Read more here!

Or check out their GitHub!


Saxena, R., Barde, W., and Deshmukh, S.S. An inexpensive, scalable camera system for tracking rats in large spaces (2018). Journal of Neurophysiology. https://doi.org/10.1152/jn.00215.2018

An opensource lickometer and microstructure analysis program

August 8, 2018

In HardwareX, an open access journal for designing, building and customizing opensource scientific hardware, Martin A. Raymond and colleagues share their design for a user-constructed, low-cost lickometer.


Researchers interested in ingestive behaviors of rodents commonly use licking behavior as a readout for the amount of fluid a subject consumes, as recorded by a lickometer. Commercially available lickometers are powerful tools to measure this behavior, but can be expensive and often require further customization. The authors offer their own design for an opensource lickometer that utilizes readily available or customizable components such as a PC sound card and 3D printed drinking bottle holder. The data from this device is collected by Audacity, and opensource audio program, which is then converted to a .csv format which can be analyzed using an R script made available by the authors to assess various features of licking microstructure. A full bill of materials, instructions for assembly and links to design files are available in the paper.

Check out the full publication here!


Raymond, M. A., Mast, T. G., & Breza, J. M. (2018). An open-source lickometer and microstructure analysis program. HardwareX, 4. doi:10.1016/j.ohx.2018.e00035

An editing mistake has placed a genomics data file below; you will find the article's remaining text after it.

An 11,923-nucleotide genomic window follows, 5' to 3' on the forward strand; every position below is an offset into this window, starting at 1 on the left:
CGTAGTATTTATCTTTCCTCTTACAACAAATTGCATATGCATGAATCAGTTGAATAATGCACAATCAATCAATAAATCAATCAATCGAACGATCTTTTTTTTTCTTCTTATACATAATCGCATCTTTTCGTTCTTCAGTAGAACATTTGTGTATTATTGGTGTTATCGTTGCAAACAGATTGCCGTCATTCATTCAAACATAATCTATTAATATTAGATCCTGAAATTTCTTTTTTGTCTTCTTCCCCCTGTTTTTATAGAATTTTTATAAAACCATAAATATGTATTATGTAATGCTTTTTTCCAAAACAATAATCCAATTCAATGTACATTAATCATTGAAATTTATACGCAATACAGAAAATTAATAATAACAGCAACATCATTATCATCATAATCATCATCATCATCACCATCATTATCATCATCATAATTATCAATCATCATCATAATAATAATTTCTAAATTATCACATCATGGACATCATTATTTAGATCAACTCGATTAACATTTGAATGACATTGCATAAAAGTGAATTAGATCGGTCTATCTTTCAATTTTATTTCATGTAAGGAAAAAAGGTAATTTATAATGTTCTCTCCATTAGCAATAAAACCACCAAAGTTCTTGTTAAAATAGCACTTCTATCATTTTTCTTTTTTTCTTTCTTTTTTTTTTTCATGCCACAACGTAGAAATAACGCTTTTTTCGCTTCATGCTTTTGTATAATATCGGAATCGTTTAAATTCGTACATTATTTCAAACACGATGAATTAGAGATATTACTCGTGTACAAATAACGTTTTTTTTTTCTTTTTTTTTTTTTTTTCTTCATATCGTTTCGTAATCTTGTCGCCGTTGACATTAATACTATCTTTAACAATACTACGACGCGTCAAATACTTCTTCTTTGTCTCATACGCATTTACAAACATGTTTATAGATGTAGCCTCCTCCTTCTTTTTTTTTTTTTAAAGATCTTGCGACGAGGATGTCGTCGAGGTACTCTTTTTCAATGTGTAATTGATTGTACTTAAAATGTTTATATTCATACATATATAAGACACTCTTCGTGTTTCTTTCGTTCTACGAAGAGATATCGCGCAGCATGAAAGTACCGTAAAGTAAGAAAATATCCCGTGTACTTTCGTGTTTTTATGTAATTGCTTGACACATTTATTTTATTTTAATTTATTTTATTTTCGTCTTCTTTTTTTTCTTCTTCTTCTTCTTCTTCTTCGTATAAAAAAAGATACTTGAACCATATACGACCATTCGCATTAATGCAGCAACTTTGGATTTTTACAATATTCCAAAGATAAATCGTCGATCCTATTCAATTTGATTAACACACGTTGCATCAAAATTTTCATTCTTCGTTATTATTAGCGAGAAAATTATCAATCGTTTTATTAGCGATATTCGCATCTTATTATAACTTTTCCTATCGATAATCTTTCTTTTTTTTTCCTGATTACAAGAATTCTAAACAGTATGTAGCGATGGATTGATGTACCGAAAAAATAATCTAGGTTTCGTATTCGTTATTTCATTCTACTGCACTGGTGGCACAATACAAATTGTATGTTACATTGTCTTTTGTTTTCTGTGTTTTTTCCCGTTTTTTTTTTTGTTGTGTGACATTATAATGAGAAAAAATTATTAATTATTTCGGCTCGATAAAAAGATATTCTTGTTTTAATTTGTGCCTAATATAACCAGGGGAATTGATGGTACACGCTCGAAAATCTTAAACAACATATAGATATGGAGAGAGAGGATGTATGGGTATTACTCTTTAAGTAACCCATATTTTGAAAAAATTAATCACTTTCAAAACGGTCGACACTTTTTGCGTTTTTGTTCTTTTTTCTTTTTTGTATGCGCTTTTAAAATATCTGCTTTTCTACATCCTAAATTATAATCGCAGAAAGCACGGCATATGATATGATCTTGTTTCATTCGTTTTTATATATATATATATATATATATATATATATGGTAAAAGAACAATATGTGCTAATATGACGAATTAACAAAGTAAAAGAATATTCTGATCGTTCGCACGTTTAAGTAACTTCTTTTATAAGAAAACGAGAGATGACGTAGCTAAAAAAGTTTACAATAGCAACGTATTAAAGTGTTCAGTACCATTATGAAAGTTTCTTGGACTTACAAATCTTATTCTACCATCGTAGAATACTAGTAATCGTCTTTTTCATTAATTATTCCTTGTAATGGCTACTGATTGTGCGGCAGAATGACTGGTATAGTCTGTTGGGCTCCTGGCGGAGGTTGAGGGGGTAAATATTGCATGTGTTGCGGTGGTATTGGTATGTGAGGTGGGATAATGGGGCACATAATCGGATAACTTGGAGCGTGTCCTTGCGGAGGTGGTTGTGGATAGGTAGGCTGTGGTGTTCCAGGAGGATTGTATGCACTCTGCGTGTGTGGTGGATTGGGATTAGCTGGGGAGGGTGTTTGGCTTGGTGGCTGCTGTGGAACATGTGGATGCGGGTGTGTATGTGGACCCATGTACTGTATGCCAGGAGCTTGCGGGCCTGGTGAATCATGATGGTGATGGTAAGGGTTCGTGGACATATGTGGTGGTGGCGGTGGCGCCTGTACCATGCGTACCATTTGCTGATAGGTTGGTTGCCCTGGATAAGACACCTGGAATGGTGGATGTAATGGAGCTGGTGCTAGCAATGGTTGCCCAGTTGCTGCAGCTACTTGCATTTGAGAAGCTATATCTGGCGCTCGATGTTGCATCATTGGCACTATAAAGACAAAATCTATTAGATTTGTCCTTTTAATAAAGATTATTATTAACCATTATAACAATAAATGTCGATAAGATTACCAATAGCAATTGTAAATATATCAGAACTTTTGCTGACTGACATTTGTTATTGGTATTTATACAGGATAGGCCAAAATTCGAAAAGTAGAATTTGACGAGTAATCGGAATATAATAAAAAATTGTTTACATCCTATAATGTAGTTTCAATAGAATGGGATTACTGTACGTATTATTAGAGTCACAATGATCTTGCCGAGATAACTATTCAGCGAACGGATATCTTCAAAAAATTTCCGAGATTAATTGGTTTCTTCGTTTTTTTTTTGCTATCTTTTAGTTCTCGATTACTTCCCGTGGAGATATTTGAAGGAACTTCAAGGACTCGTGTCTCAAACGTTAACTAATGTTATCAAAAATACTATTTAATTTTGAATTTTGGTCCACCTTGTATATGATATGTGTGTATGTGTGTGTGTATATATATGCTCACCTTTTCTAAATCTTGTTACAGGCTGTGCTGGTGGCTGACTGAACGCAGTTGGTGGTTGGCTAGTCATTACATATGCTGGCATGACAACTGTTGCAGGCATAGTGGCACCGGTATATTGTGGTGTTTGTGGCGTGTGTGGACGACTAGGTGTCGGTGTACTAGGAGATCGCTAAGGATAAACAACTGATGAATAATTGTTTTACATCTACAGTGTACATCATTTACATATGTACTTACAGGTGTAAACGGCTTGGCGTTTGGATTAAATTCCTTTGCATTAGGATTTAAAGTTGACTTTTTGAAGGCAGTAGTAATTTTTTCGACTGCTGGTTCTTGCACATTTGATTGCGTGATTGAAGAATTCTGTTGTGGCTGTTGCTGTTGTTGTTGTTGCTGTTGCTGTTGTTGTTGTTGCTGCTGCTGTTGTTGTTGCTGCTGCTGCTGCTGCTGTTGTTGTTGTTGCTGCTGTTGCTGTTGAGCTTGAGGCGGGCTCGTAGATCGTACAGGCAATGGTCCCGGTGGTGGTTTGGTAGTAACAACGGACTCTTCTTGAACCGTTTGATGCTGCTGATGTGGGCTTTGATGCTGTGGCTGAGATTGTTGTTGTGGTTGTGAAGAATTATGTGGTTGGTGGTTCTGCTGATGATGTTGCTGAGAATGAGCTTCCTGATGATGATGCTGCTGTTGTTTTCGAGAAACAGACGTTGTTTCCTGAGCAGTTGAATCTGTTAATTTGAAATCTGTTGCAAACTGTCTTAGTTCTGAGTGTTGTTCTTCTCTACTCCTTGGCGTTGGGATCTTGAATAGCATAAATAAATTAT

PriED: An Open Source 3-D Printed Modular Micro-Drive System for Acute Neurophysiology

August 1, 2018

In a 2014 PLoS ONE article, Shaun R. Patel and colleagues share their design for PriED, an easy to assemble modular micro-drive system for acute primate neurophysiology.


Electrode micro-drives are a great tool that allow for independent positioning of multiple electrodes in primate neurophysiology, however, commercially available micro-drives are often expensive. Printed Electronic Device (PriED) is designed to advance existing micro-drive technology while staying inexpensive and requiring minimal skill and effort to assemble. The device combines 3D printed parts and affordable, commercially available steel and brass components which can then be controlled manually, or automatically with the addition of an optional motor. Using 3D printing technology researchers have the flexibility to be able to modify part designs and create custom solutions to specific recording needs. A public repository of drive designs has been made available where researchers can download PriED components to print for assembly. Additionally, researchers can upload modified designs with annotations for others to use. PriED is an innovative, inexpensive, and user friendly micro-drive solution for flexible multi-site cortical and subcortical recordings in non-human primates.

Read more here!

Or check out the repository here!